# Question Video: Determining the Position Vector given the Coordinates of a Point

The coordinates of a particle in a rectangular coordinate system are (1.0, β4.0, 6.0). What is the position vector of the particle?

02:30

### Video Transcript

The coordinates of a particle in a rectangular coordinate system are 1.0, negative 4.0, and 6.0. What is the position vector of the particle?

Letβs call the position vector of the particle weβre looking for π. And if we write out π as a point in space, that point is given as 1.0, negative 4.0, 6.0, where each number refers to a value along a dimension. Weβre told weβre working in a rectangular coordinate system. This is another name for the Cartesian system.

We can draw a three-dimensional coordinate system where π₯, π¦, and π§ specify those three perpendicular directions. The coordinates of our point π all match up, each one with a particular direction, the first with π₯, the second with π¦, and the third with π§. If we plot our point π on this set of axes, we know its π₯-value will be 1, its π¦-value will be negative 4.0, and its π§-value will be positive 6.0. If we find the line along which π₯ equals one and π¦ is equal to negative four, then if we go out 6.0 units in the positive π§-direction along that line, then weβll find where the point π is located.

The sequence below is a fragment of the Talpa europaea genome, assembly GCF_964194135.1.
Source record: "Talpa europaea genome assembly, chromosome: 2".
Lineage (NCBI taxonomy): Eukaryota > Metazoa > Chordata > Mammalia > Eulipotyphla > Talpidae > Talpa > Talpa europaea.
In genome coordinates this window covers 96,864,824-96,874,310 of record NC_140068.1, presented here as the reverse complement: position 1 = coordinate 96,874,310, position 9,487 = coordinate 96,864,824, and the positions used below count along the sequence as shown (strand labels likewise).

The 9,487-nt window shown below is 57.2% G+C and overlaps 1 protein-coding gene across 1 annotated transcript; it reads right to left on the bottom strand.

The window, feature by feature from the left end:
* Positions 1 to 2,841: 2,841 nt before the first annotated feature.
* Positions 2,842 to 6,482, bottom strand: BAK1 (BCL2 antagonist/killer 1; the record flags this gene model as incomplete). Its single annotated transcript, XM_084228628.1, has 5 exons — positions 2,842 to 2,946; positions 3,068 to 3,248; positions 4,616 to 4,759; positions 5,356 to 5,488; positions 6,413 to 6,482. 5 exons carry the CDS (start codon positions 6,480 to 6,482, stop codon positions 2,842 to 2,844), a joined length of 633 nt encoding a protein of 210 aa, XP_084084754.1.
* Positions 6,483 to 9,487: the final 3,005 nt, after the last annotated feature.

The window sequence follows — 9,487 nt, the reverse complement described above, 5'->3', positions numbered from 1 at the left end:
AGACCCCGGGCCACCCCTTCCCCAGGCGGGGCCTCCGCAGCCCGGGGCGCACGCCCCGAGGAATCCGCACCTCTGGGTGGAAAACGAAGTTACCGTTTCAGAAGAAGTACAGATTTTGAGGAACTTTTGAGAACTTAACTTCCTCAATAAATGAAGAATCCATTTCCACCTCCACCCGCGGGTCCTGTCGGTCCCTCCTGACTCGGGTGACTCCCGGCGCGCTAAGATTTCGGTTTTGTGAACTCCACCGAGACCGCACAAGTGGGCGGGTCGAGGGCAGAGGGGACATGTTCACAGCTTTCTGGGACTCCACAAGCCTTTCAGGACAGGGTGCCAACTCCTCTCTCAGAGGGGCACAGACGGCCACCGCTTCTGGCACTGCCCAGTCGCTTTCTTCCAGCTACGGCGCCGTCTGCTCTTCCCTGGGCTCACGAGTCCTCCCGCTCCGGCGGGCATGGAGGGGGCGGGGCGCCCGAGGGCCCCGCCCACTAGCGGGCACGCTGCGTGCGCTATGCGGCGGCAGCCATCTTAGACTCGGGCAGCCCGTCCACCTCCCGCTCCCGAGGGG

In this exercise, we wanna solve for the position vector of that point π. We can draw the position vector π in on our diagram as starting at the origin and going to the point π. For each of our three dimensions, π₯, π¦, and π§, there is a corresponding unit vector, π for π₯, π for π¦, and π for π§. These unit vectors are the building blocks that weβll use to create vectors in this three-dimensional space. With this correlation known, we can now write out the vector π by referring to the coordinates of the point π.

The vector π will have 1.0 unit in the π-direction. In the π¦-dimension, it will go negative 4.0 units, or negative 4.0π. And along the π§-axis, it will move positive 6.0 units, or 6.0 in the π-direction. This is the vector that describes the position of the particle.